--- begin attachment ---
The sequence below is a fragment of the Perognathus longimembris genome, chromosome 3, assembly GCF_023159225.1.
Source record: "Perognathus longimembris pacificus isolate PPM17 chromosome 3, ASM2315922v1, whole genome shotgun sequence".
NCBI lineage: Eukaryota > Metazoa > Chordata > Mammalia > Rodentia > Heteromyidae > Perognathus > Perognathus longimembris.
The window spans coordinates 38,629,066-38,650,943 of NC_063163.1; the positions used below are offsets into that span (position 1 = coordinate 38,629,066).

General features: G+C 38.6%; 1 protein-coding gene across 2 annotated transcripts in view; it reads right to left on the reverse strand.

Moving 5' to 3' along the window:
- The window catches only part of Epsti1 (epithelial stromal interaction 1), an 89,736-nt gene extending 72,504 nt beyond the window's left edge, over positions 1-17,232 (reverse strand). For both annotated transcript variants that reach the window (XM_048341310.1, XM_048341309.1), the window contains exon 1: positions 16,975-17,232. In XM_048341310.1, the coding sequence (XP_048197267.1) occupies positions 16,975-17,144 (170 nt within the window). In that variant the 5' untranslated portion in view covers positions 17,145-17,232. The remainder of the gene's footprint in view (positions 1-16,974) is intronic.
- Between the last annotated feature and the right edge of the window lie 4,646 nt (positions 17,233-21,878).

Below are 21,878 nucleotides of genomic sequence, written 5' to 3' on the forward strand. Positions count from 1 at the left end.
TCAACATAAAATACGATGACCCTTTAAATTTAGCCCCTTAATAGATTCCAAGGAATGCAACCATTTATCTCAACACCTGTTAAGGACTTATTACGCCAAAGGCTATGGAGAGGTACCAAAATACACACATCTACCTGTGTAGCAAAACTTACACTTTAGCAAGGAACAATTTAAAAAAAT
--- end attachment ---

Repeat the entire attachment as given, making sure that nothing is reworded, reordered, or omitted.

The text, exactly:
The sequence below is a fragment of the Perognathus longimembris genome, chromosome 3, assembly GCF_023159225.1.
Source record: "Perognathus longimembris pacificus isolate PPM17 chromosome 3, ASM2315922v1, whole genome shotgun sequence".
NCBI lineage: Eukaryota > Metazoa > Chordata > Mammalia > Rodentia > Heteromyidae > Perognathus > Perognathus longimembris.
The window spans coordinates 38,629,066-38,650,943 of NC_063163.1; the positions used below are offsets into that span (position 1 = coordinate 38,629,066).

General features: G+C 38.6%; 1 protein-coding gene across 2 annotated transcripts in view; it reads right to left on the reverse strand.

Moving 5' to 3' along the window:
- The window catches only part of Epsti1 (epithelial stromal interaction 1), an 89,736-nt gene extending 72,504 nt beyond the window's left edge, over positions 1-17,232 (reverse strand). For both annotated transcript variants that reach the window (XM_048341310.1, XM_048341309.1), the window contains exon 1: positions 16,975-17,232. In XM_048341310.1, the coding sequence (XP_048197267.1) occupies positions 16,975-17,144 (170 nt within the window). In that variant the 5' untranslated portion in view covers positions 17,145-17,232. The remainder of the gene's footprint in view (positions 1-16,974) is intronic.
- Between the last annotated feature and the right edge of the window lie 4,646 nt (positions 17,233-21,878).

Below are 21,878 nucleotides of genomic sequence, written 5' to 3' on the forward strand. Positions count from 1 at the left end.
TCAACATAAAATACGATGACCCTTTAAATTTAGCCCCTTAATAGATTCCAAGGAATGCAACCATTTATCTCAACACCTGTTAAGGACTTATTACGCCAAAGGCTATGGAGAGGTACCAAAATACACACATCTACCTGTGTAGCAAAACTTACACTTTAGCAAGGAACAATTTAAAAAAAT